Hacking a PAL SNES to output 50Hz or 60Hz with a single switch


[Derecho] grabbed a PAL format Super Nintendo but wanted to make it play nicely with a 60 Hertz NTSC screen. His hack added a single switch to choose between 50 Hz and 60 Hz.

Take a look at the image above to see his alterations to the mainboard. The jumpers soldered to the two chips at the top are by far the trickiest part of the project. Each of the pins he soldered to needed to first be lifted from the PCB pad so that they no longer make contact with the etched traces. The technique he used involves heating the pin with an iron, then gently lifting it with a pin or a razor knife/blade. If you’ve got some experience populating SMD boards with a handheld iron this shouldn’t prove too difficult. The rest of the hack involves adding a 3-position switch (along with a 2k2 resistor) to choose between output modes based on what format game is being played.


  1. MrX says:

    Love the duct tape soldering technique. Though recently I started using cyanoacrylate glue instead. The principle is simple, first I glue the wire into place. Then with the soldering iron I melt the glue simultaneously with the solder, the molten glue is really good a spreading the heat (kind of solder flux replacement), also isolates the joint from other connections and oxidizer agents. As benefit, the wire will be glued into place.
    The bad things are the fumes (YOU MUST USE A MASK) and the unclean final look of the board.

    PS: This technique also works even better for SMD soldering.

  2. Muzer says:

    I did this myself years ago. I was surprised at how well I’d managed it with such an awful iron. I turned my SNES on to test it, it worked. Satisfied after playing for a few minutes, I reached to turn it off, and knocked the power switch onto the motherboard. There was a spark and that SNES didn’t work any more, funnily enough ;).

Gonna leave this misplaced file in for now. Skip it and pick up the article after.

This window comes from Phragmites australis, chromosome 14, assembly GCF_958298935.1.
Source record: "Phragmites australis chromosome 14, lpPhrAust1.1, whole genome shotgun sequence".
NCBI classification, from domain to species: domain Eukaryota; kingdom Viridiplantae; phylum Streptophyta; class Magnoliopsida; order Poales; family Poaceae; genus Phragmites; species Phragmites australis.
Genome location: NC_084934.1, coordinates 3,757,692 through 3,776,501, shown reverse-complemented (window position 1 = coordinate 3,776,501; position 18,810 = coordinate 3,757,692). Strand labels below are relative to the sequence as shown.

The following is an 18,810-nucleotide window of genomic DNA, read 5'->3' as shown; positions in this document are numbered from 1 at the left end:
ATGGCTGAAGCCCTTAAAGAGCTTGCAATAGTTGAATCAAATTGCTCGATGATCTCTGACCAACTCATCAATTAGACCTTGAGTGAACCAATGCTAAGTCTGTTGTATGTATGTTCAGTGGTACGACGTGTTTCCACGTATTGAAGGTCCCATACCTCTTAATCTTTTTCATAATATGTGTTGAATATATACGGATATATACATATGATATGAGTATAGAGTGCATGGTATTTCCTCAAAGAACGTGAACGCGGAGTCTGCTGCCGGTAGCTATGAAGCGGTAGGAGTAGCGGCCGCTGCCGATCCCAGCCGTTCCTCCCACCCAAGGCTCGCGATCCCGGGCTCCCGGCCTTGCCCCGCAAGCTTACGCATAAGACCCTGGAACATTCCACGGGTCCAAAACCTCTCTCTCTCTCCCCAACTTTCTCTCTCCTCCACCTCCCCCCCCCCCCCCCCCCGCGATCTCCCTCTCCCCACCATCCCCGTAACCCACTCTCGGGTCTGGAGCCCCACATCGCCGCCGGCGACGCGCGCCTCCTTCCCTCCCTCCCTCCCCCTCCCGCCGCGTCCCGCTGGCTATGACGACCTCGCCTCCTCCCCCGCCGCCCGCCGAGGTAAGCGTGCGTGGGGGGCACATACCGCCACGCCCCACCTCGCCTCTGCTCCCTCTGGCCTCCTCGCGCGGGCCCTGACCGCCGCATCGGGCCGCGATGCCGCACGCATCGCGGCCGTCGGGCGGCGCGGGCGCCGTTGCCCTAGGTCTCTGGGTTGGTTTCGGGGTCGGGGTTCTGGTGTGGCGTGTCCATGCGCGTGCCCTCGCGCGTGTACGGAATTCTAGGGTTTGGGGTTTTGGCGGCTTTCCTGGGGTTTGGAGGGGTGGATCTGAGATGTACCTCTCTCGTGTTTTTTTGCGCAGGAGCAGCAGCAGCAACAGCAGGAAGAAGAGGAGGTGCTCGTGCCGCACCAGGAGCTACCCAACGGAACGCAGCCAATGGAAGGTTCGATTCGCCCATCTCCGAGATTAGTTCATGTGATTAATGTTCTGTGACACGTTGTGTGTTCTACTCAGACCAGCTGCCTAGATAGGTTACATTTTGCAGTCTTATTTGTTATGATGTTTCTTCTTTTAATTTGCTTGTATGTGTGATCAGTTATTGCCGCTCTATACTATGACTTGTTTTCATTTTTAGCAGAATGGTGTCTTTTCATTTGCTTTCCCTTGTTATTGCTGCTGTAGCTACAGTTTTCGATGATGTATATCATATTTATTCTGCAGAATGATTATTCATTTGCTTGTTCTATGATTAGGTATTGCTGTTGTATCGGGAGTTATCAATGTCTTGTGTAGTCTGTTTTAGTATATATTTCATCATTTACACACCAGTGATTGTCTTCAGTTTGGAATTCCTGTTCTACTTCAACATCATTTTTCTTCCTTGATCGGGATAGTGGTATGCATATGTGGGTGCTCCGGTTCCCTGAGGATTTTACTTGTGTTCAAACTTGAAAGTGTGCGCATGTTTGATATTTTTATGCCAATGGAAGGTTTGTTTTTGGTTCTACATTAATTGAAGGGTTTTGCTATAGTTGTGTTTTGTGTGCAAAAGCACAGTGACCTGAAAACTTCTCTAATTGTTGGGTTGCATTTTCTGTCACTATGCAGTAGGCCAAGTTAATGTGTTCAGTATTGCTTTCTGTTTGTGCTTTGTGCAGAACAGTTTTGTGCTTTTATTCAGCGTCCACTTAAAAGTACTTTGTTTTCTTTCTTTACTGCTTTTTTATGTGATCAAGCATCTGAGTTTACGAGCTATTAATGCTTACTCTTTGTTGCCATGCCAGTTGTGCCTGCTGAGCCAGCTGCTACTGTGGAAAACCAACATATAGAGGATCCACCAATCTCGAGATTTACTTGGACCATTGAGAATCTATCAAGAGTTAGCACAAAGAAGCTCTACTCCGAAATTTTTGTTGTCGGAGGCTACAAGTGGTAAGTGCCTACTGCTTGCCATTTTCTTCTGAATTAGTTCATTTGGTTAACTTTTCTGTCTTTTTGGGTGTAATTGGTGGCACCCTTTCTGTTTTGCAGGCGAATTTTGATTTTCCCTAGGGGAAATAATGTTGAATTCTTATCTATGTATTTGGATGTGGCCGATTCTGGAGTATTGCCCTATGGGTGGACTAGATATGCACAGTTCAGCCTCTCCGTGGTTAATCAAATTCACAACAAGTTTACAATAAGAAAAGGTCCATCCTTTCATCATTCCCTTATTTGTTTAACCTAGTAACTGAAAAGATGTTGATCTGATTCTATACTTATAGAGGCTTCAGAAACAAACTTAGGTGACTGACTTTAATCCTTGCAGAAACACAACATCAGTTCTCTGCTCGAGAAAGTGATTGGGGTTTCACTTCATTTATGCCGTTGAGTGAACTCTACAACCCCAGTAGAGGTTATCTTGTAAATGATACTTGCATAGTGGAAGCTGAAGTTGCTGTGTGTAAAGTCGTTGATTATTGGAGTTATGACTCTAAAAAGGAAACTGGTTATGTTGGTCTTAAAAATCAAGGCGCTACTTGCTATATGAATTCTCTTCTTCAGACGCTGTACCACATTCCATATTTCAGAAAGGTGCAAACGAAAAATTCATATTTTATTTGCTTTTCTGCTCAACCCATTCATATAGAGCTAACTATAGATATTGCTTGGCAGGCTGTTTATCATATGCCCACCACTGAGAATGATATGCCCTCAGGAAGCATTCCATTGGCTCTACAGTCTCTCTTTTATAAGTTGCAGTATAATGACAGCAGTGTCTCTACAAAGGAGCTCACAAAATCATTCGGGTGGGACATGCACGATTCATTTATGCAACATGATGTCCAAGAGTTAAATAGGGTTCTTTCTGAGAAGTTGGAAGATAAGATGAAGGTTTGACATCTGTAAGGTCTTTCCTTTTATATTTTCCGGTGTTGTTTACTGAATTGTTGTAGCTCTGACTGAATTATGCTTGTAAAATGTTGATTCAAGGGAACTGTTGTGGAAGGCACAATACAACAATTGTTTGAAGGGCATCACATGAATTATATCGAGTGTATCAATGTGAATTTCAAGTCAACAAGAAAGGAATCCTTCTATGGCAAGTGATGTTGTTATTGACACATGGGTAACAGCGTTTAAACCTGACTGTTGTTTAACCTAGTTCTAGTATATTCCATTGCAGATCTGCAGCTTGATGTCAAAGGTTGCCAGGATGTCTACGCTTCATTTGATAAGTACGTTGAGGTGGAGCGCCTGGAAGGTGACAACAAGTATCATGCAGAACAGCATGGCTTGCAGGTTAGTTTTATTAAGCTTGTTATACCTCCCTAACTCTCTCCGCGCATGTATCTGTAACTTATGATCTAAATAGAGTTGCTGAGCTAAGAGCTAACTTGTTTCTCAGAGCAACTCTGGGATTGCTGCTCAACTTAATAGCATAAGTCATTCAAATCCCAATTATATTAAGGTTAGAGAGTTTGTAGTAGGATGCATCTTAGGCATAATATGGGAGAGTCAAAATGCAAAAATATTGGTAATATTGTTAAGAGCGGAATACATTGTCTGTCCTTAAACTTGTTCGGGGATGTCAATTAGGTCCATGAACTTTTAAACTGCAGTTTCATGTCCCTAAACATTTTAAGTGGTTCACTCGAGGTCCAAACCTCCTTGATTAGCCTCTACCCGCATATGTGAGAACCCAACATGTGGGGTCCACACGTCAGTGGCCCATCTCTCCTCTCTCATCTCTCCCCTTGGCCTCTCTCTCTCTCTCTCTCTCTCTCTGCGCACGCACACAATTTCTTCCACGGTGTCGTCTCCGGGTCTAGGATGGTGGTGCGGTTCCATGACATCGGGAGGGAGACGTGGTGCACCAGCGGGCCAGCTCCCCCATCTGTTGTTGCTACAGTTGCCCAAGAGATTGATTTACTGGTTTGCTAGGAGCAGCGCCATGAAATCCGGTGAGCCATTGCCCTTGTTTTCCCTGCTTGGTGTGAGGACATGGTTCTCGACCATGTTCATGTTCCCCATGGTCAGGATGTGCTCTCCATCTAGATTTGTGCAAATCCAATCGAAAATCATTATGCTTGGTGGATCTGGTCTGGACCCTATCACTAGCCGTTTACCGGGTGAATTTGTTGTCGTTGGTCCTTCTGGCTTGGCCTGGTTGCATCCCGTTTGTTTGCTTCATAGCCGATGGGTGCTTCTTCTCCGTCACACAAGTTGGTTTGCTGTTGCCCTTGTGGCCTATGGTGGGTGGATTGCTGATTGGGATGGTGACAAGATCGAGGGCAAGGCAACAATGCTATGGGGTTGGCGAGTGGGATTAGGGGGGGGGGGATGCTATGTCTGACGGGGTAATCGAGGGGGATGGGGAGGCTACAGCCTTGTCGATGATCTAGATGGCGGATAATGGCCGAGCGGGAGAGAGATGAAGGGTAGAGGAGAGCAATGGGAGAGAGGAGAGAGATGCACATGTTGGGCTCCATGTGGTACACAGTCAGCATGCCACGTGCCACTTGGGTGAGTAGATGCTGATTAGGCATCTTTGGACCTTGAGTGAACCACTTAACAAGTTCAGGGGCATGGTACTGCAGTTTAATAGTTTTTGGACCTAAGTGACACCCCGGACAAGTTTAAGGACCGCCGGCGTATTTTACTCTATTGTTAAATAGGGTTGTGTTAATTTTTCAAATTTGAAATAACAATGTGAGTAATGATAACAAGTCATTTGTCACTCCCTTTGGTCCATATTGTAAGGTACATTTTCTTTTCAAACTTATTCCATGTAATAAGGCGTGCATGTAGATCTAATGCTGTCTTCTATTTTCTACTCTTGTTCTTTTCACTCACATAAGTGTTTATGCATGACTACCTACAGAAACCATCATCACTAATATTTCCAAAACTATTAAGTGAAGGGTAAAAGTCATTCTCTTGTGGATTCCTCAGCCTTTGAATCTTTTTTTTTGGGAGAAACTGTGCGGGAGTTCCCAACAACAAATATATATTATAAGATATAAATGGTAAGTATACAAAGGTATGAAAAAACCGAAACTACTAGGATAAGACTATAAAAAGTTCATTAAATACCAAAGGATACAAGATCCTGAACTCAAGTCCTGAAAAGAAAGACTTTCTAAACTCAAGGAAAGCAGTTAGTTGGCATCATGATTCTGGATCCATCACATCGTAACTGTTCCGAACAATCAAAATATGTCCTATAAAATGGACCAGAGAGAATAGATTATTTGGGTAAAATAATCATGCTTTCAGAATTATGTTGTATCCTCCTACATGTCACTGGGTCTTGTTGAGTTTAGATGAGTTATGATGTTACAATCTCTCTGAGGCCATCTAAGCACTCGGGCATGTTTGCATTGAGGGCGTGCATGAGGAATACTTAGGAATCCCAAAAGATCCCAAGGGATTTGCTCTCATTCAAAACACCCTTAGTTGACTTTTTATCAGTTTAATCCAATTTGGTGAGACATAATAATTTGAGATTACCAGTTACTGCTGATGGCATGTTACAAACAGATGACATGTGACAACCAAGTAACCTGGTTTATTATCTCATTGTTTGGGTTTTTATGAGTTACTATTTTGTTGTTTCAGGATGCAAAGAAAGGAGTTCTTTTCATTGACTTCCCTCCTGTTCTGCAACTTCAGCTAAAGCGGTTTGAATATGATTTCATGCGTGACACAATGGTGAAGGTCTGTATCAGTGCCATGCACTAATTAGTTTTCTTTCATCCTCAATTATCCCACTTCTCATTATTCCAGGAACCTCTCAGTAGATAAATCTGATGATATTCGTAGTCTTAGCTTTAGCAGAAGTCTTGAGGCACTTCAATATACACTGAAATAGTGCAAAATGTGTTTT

Rookie mistake!

  3. RoadWarrior222 says:

    Seems like I saw this and similar mods booting around the ftp and gopher sites and usenet archives back in the 90s.

  4. daniel says:

    This is the kind of wire to use for repairs like this:

    It’s a lot easier to use! Just make sure you have a sharp wire stripper :)

  5. SkinnyV says:

    If you’re going to try such a mode, might as well program a PIC with SuperCIC and install it to replace the manual switch. Switchless and region free at the same time.

  6. 19RSN007 says:

    I did this to 3 PAL Snes consoles about 5 years ago…works flawlessly !
    Also disabled the CIC so import play was no problem.

    Gonna do the same to my Genesis 2 when I pick it up in a few weeks.
    PAL/NTSC switch and 50/60Hz switch.
    No all I have to do is find a way to disable it’s bios so the thing will play the CDX (import enable device for segaCD) and I can start playing my Night Trap imort again without powering up my PC and emulating

  7. doragasu says:

    I also did the same mod to my SNES several years ago, and also added a second switch to disable the CIC lockout chip (so I can use imports/flashcarts without the need of the T shaped board).

  8. kotlinski says:

    I would love to know why the resistor is there, any ideas? For me it seems to work fine also without it.

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